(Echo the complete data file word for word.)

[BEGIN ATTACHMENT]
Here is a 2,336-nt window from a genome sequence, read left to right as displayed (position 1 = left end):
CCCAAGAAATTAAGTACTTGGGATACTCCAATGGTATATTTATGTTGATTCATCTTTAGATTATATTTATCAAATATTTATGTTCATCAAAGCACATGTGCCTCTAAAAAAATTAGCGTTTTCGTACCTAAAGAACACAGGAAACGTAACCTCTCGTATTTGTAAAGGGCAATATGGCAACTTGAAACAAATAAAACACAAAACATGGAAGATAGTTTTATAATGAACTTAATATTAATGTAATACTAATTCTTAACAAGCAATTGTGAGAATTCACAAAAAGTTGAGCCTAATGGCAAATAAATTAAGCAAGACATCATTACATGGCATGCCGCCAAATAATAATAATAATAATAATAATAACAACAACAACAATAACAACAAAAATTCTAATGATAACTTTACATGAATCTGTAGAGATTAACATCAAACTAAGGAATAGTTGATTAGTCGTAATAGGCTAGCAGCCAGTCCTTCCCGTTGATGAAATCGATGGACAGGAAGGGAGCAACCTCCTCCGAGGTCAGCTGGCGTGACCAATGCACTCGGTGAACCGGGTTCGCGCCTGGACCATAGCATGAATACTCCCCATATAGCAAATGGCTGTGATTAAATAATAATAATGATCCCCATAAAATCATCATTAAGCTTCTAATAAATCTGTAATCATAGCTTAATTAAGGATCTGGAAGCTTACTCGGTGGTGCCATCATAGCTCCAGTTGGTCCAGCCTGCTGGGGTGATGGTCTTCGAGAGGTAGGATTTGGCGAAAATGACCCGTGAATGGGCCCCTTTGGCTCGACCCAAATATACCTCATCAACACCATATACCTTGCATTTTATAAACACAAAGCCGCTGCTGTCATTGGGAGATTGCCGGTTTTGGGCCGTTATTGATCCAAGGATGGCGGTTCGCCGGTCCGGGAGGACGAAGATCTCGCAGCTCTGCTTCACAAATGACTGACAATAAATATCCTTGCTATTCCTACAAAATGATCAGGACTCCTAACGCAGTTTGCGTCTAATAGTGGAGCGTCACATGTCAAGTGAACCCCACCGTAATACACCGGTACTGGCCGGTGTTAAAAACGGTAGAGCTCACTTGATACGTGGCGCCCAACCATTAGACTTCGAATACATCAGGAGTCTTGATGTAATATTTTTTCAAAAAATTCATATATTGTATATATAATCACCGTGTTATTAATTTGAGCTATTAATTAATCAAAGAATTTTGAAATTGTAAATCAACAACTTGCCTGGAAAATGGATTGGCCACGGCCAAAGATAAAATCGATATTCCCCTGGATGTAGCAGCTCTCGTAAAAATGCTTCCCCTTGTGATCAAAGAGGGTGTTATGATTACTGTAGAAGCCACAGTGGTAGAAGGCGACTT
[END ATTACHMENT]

Here is a 2,336-nt window from a genome sequence, read left to right as displayed (position 1 = left end):
CCCAAGAAATTAAGTACTTGGGATACTCCAATGGTATATTTATGTTGATTCATCTTTAGATTATATTTATCAAATATTTATGTTCATCAAAGCACATGTGCCTCTAAAAAAATTAGCGTTTTCGTACCTAAAGAACACAGGAAACGTAACCTCTCGTATTTGTAAAGGGCAATATGGCAACTTGAAACAAATAAAACACAAAACATGGAAGATAGTTTTATAATGAACTTAATATTAATGTAATACTAATTCTTAACAAGCAATTGTGAGAATTCACAAAAAGTTGAGCCTAATGGCAAATAAATTAAGCAAGACATCATTACATGGCATGCCGCCAAATAATAATAATAATAATAATAATAACAACAACAACAATAACAACAAAAATTCTAATGATAACTTTACATGAATCTGTAGAGATTAACATCAAACTAAGGAATAGTTGATTAGTCGTAATAGGCTAGCAGCCAGTCCTTCCCGTTGATGAAATCGATGGACAGGAAGGGAGCAACCTCCTCCGAGGTCAGCTGGCGTGACCAATGCACTCGGTGAACCGGGTTCGCGCCTGGACCATAGCATGAATACTCCCCATATAGCAAATGGCTGTGATTAAATAATAATAATGATCCCCATAAAATCATCATTAAGCTTCTAATAAATCTGTAATCATAGCTTAATTAAGGATCTGGAAGCTTACTCGGTGGTGCCATCATAGCTCCAGTTGGTCCAGCCTGCTGGGGTGATGGTCTTCGAGAGGTAGGATTTGGCGAAAATGACCCGTGAATGGGCCCCTTTGGCTCGACCCAAATATACCTCATCAACACCATATACCTTGCATTTTATAAACACAAAGCCGCTGCTGTCATTGGGAGATTGCCGGTTTTGGGCCGTTATTGATCCAAGGATGGCGGTTCGCCGGTCCGGGAGGACGAAGATCTCGCAGCTCTGCTTCACAAATGACTGACAATAAATATCCTTGCTATTCCTACAAAATGATCAGGACTCCTAACGCAGTTTGCGTCTAATAGTGGAGCGTCACATGTCAAGTGAACCCCACCGTAATACACCGGTACTGGCCGGTGTTAAAAACGGTAGAGCTCACTTGATACGTGGCGCCCAACCATTAGACTTCGAATACATCAGGAGTCTTGATGTAATATTTTTTCAAAAAATTCATATATTGTATATATAATCACCGTGTTATTAATTTGAGCTATTAATTAATCAAAGAATTTTGAAATTGTAAATCAACAACTTGCCTGGAAAATGGATTGGCCACGGCCAAAGATAAAATCGATATTCCCCTGGATGTAGCAGCTCTCGTAAAAATGCTTCCCCTTGTGATCAAAGAGGGTGTTATGATTACTGTAGAAGCCACAGTGGTAGAAGGCGACTT